Getting To Ecuador

Flying To Miami

The American Airlines flight to Miami waiting to leave Baltimore.   The route heading south from Baltimore. Click on the map for a bigger version (92 kb); use your browser's "back" command to return here.

Tuesday, March 9, 2004

My adventure began Tuesday afternoon when I hopped into a cab at Baltimore's Harborview Marina (where I live on my boat) and headed to BWI Airport to catch an early evening flight to Miami. I wound up leaving the boat in a hurry, so I hope I left everything shipshape because I walked away and didn't look back.

When I checked-in at BWI, I ran into a problem. I had reviewed baggage rules beforehand to make sure I could carry all the things Marcie and David had requested. At the airport, the airline people refused to let me carry a can of epoxy resin, even though it was not a hazardous material and was packed very securely. The airline representative adamantly refused to let it fly, so I wound up throwing it away (Marcie and David reimbursed me for it anyway).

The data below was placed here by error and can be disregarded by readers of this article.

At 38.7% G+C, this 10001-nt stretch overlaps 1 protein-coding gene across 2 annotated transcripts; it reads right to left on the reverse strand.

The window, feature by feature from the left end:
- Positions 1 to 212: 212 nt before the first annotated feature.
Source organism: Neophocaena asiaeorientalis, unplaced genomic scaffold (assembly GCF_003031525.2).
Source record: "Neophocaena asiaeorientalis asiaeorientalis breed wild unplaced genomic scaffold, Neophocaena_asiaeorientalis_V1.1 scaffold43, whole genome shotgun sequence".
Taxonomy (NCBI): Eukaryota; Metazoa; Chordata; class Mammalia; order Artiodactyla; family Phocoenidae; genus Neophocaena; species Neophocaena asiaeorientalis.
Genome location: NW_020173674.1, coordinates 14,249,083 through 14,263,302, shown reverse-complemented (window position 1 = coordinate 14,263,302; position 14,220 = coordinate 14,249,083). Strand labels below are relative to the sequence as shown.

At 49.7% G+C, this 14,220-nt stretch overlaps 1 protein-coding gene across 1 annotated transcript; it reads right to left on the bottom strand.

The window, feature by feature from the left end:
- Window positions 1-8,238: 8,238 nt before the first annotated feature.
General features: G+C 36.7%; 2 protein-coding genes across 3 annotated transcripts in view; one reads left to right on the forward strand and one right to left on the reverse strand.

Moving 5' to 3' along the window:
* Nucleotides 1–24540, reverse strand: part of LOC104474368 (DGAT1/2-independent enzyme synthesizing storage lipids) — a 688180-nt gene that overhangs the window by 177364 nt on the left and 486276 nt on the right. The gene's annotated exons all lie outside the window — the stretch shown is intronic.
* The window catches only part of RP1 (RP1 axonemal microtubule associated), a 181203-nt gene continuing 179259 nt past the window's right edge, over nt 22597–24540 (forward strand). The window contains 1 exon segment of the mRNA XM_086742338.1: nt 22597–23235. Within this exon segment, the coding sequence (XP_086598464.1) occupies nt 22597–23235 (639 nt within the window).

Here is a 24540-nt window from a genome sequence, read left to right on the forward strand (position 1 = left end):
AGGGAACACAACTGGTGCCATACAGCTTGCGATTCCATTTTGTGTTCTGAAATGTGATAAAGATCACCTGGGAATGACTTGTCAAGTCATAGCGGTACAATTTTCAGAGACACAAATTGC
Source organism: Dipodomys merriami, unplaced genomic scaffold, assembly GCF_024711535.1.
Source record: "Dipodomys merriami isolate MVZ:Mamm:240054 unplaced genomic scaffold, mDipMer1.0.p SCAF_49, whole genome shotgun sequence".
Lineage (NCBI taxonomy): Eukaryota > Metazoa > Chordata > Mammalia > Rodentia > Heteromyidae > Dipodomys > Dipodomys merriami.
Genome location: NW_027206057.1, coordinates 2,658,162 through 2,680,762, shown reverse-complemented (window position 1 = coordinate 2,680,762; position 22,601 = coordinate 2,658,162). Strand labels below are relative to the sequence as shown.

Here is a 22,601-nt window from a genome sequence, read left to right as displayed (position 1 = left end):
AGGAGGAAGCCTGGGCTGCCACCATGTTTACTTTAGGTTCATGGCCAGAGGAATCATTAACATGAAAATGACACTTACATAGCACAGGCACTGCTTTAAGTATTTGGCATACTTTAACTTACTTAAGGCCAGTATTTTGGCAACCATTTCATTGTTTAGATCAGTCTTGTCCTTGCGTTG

To add insult to injury, she even declared some stainless steel polish to be a hazardous material, despite the fact you apply it with a rag and get it on your fingers. She even disallowed a container of GoJo hand cleaner—apparently, she never met a substance she didn't consider hazardous. As it was, I was able to put the winch polish in my carry-on; it passed through the security checkpoint without difficulty. I didn't have room for the GoJo hand cleaner so I had to toss it.

I hate to start a trip on such a sour note. This should be a time of excitement and anticipation, and not a time of aggravating head-butting with petty bureaucrats. Unfortunately, petty bureaucrats seem to control many of the practices and procedures of the world. GoJo hand cleaner, hazardous! What an idiot!